[1] An Alternative History of Abstraction (1:58:06), livestreamed by Atlanta Contemporary, May 16, 2020, and publicly available on YouTube (https://youtu.be/A8CeRo3lQQQ). The ten-week online course, an extension of home school and in collaboration with Cassandra Press, took place from July to September 2020.
[2] In 2015, researchers at Russia’s State Tretyakov Gallery examined the Black Square in their collection and found writing they assume to be a reference to Alphonse Allais’ 1897 racist monochromatic work Combat de Nègres dans une cave pendant la nuit. See Sophia Kishkovsky, “There Is More to Malevich’s Black Square Than a Hidden Racist Joke, Moscow Curators Reveal,” Art Newspaper, November 19, 2015, https://www.theartnewspaper.com/news/there-is-more-to-malevich-s-black-square-than-a-hidden-racist-joke-moscow-curators-reveal.
[3] Paul Mann, The Theory-Death of the Avant Garde (Bloomington: Indiana University Press, 1991).
[4] manuel arturo abreu, “Against the Supremacy of Thought,” Rhizome, January 8, 2018, https://rhizome.org/editorial/2018/jan/08/against-the-supremacy-of-thought/.
[5] In an interview with Eleanor Ford for Rhizome in 2016, abreu cited an artist statement they had recently written, which began “I am a poet and artist who is cruising dystopia.” https://rhizome.org/editorial/2016/may/10/artist-profile-manuel-arturo-abreu/.
[6] manuel arturo abreu, “Is Theorizing Cannibalism Ethical?,” Hypocrite Reader, no. 39 (April 2014): http://hypocritereader.com/39/is-theorizing-cannibalism-ethical.
[7] Hortense Spillers, “The Idea of Black Culture,” CR: The New Centennial Review 6, no. 3 (Winter 2006): 26.
[8] Debajo del agua: the wake work of Enerolisa Núñez (1:06:46) 2020, https://www.youtube.com/watch?v=pghmUTfgyjg&feature=youtu.be, abreu engages Christina Sharpe’s In the Wake: On Blackness and Being (Durham, NC: Duke University Press, 2016) and her notion of oceanic time as a time in which past and present converge, perpetuating an anti-Black climate. Sharpe positions oceanic time as a continuation of the oceanic un-gendering that Hortense Spiller outlines in Mama’s Baby, Papa’s Maybe: An American Grammar Book (Baltimore: Johns Hopkins University Press, 1987).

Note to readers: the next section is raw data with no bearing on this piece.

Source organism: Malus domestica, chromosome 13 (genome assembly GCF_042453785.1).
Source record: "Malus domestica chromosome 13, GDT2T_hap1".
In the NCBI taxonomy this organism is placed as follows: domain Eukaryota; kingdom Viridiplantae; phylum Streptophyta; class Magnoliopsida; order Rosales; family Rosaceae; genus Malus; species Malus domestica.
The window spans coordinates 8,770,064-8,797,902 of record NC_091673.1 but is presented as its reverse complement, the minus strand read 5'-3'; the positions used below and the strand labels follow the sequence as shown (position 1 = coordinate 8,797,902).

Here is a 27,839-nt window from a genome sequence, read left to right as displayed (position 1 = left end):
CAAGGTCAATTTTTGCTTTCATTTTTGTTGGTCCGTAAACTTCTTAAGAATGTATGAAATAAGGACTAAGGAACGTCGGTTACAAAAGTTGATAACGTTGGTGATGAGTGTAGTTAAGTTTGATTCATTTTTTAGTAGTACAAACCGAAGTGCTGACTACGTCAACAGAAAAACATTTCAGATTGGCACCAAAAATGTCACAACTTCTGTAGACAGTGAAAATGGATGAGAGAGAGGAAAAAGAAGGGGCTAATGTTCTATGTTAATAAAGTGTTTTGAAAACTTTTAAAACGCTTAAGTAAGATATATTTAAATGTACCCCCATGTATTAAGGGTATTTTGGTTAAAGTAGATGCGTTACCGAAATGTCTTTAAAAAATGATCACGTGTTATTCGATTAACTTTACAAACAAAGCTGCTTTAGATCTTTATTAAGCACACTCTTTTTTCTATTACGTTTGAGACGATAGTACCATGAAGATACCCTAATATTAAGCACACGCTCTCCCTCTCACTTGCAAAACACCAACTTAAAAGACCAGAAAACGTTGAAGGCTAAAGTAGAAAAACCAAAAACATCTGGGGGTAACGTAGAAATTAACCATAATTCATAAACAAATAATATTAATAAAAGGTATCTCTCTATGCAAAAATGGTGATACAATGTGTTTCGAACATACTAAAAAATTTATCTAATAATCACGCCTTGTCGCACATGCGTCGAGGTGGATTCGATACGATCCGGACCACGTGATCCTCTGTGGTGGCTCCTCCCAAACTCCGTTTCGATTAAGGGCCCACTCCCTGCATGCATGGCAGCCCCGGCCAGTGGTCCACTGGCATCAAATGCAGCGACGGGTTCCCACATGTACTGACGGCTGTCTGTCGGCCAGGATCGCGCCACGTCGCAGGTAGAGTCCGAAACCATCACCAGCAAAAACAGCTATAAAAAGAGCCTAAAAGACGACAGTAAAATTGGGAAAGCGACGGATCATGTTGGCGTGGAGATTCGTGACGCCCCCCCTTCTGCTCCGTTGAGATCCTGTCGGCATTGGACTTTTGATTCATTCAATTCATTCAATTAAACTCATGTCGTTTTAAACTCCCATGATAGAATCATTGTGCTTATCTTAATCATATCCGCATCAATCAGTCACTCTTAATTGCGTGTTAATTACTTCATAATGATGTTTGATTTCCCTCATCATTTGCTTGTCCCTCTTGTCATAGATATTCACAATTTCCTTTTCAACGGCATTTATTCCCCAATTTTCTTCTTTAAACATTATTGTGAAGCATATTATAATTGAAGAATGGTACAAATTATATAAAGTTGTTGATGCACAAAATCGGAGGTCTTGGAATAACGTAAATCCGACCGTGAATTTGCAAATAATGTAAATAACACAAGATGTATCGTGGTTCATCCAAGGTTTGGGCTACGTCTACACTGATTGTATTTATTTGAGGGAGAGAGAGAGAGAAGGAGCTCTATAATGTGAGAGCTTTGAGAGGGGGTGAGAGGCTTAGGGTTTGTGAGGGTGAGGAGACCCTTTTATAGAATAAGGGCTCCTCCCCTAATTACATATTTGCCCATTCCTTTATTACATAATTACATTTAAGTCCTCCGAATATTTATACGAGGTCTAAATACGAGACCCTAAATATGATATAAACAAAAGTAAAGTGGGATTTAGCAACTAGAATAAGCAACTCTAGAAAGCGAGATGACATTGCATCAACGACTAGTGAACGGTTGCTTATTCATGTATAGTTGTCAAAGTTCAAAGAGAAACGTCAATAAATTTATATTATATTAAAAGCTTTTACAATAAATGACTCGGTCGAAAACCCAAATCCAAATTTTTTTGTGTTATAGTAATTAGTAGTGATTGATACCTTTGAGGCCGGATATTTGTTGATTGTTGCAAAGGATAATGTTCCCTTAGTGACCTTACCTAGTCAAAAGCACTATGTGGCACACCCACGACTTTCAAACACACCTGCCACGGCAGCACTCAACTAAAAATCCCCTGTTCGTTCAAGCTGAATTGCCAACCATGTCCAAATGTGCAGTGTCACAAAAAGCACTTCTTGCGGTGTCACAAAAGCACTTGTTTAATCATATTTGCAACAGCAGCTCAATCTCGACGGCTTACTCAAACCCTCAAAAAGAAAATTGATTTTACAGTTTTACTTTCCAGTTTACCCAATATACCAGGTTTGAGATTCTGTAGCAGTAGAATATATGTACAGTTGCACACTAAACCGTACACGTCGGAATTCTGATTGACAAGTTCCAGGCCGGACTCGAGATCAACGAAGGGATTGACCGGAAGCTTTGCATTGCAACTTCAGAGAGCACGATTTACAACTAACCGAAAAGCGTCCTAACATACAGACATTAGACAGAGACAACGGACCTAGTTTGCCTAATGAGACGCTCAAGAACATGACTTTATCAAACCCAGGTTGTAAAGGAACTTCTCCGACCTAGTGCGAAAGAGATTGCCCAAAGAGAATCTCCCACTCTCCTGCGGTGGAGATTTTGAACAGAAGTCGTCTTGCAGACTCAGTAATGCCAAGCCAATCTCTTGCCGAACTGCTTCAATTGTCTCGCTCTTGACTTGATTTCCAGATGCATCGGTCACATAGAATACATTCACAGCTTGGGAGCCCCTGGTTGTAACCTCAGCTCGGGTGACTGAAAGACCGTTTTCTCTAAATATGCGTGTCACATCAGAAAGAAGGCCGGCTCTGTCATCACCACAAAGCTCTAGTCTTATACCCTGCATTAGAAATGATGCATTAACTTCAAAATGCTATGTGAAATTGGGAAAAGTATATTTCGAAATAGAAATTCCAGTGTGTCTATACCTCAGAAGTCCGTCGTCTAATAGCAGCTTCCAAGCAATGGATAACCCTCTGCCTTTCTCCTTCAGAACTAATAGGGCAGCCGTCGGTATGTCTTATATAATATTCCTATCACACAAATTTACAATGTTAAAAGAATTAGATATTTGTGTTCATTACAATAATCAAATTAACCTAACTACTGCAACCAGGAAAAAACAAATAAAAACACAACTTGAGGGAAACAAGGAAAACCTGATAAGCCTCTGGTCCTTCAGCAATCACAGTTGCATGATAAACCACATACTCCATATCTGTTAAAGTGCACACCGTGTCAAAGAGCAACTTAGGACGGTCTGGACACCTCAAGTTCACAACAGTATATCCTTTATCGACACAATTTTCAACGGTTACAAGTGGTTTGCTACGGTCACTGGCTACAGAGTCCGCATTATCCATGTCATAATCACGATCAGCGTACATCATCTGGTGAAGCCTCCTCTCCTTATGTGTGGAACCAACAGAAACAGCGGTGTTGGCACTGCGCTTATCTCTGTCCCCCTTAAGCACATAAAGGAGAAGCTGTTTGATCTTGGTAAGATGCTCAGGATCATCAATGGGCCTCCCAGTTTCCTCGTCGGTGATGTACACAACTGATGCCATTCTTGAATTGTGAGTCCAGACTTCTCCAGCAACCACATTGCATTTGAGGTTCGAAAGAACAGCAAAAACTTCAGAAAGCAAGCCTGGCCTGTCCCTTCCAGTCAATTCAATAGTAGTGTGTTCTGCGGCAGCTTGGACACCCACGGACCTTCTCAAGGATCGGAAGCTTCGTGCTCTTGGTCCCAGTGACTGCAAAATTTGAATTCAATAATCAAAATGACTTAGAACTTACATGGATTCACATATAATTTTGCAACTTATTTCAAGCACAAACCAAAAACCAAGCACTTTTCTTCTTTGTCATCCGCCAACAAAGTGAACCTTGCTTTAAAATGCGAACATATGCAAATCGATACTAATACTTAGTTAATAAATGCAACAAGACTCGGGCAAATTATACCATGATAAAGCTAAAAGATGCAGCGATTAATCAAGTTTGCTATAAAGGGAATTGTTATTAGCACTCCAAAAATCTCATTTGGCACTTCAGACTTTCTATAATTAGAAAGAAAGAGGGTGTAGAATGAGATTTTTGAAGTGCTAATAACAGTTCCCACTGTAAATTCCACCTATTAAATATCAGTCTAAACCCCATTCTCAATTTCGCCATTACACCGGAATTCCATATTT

[9] bell hooks, Teaching to Transgress: Education as the Practice of Freedom (New York: Routledge, 1994), 59.

 

manuel arturo abreu (b. 1991, Santo Domingo) is a poet and artist, working in text, ephemeral sculpture, and what is at hand in a process of magical thinking with attention to ritual aspects of aesthetics. They have published in Rhizome, Art in America, CURA, New Inquiry, Art Practical, SFMOMA Open Space, and AQNB, among other venues. They have had solo and two-person shows at Portland State University; Yaby, Madrid; the Art Gym, Portland; Open Signal, Portland; Institute for New Connotative Action, Seattle; and WREATH, Atlanta. Recent group shows have taken place at Superposition, Los Angeles; Veronica, Seattle; Felix Gaudlitz, Vienna; Critical Path, Sydney; the Studio Museum in Harlem, New York; NCAD Gallery, Dublin; Centre d’Art Contemporain, Geneva; and online with Rhizome and the New Museum. Recent curatorial projects have taken place at Yale Union, Portland; Center for Afrofuturist Studies, Iowa City; SOIL, Seattle; Paragon Gallery, Portland; old Pfizer Factory, Brooklyn; S1, Portland; AA|LA Gallery, Los Angles; and MoMA PS1, New York. abreu studied linguistics at the Reed College in Portland, and lives and works in Portland. 

Camila McHugh is a Berlin-based writer and curator from California.